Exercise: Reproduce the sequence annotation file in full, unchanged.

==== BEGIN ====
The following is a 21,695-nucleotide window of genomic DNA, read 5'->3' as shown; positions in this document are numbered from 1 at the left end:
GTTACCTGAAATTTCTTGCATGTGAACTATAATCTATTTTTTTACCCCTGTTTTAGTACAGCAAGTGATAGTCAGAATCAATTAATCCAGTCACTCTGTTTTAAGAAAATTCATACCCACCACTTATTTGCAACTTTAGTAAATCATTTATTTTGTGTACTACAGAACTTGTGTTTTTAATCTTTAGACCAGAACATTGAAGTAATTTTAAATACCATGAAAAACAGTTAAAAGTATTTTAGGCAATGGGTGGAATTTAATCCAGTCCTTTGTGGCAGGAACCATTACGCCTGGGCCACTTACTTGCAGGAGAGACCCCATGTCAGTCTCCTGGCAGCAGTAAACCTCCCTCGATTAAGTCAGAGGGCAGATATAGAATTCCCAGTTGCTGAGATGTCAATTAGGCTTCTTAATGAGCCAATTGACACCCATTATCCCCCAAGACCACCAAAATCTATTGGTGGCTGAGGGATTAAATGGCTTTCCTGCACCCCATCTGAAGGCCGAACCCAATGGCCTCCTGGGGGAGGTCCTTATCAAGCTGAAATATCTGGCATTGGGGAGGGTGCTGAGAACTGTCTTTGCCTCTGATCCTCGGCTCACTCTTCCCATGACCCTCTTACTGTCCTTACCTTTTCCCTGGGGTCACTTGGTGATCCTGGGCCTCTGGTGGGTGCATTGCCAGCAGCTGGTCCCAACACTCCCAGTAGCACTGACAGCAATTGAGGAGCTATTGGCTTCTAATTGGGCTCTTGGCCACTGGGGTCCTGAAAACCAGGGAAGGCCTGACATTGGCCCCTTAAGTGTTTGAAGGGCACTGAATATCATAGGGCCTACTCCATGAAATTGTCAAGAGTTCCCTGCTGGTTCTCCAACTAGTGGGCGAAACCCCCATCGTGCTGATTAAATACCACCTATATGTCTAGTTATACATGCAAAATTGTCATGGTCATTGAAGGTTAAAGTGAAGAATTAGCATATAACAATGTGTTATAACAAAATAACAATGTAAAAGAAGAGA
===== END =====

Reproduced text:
The following is a 21,695-nucleotide window of genomic DNA, read 5'->3' as shown; positions in this document are numbered from 1 at the left end:
GTTACCTGAAATTTCTTGCATGTGAACTATAATCTATTTTTTTACCCCTGTTTTAGTACAGCAAGTGATAGTCAGAATCAATTAATCCAGTCACTCTGTTTTAAGAAAATTCATACCCACCACTTATTTGCAACTTTAGTAAATCATTTATTTTGTGTACTACAGAACTTGTGTTTTTAATCTTTAGACCAGAACATTGAAGTAATTTTAAATACCATGAAAAACAGTTAAAAGTATTTTAGGCAATGGGTGGAATTTAATCCAGTCCTTTGTGGCAGGAACCATTACGCCTGGGCCACTTACTTGCAGGAGAGACCCCATGTCAGTCTCCTGGCAGCAGTAAACCTCCCTCGATTAAGTCAGAGGGCAGATATAGAATTCCCAGTTGCTGAGATGTCAATTAGGCTTCTTAATGAGCCAATTGACACCCATTATCCCCCAAGACCACCAAAATCTATTGGTGGCTGAGGGATTAAATGGCTTTCCTGCACCCCATCTGAAGGCCGAACCCAATGGCCTCCTGGGGGAGGTCCTTATCAAGCTGAAATATCTGGCATTGGGGAGGGTGCTGAGAACTGTCTTTGCCTCTGATCCTCGGCTCACTCTTCCCATGACCCTCTTACTGTCCTTACCTTTTCCCTGGGGTCACTTGGTGATCCTGGGCCTCTGGTGGGTGCATTGCCAGCAGCTGGTCCCAACACTCCCAGTAGCACTGACAGCAATTGAGGAGCTATTGGCTTCTAATTGGGCTCTTGGCCACTGGGGTCCTGAAAACCAGGGAAGGCCTGACATTGGCCCCTTAAGTGTTTGAAGGGCACTGAATATCATAGGGCCTACTCCATGAAATTGTCAAGAGTTCCCTGCTGGTTCTCCAACTAGTGGGCGAAACCCCCATCGTGCTGATTAAATACCACCTATATGTCTAGTTATACATGCAAAATTGTCATGGTCATTGAAGGTTAAAGTGAAGAATTAGCATATAACAATGTGTTATAACAAAATAACAATGTAAAAGAAGAGA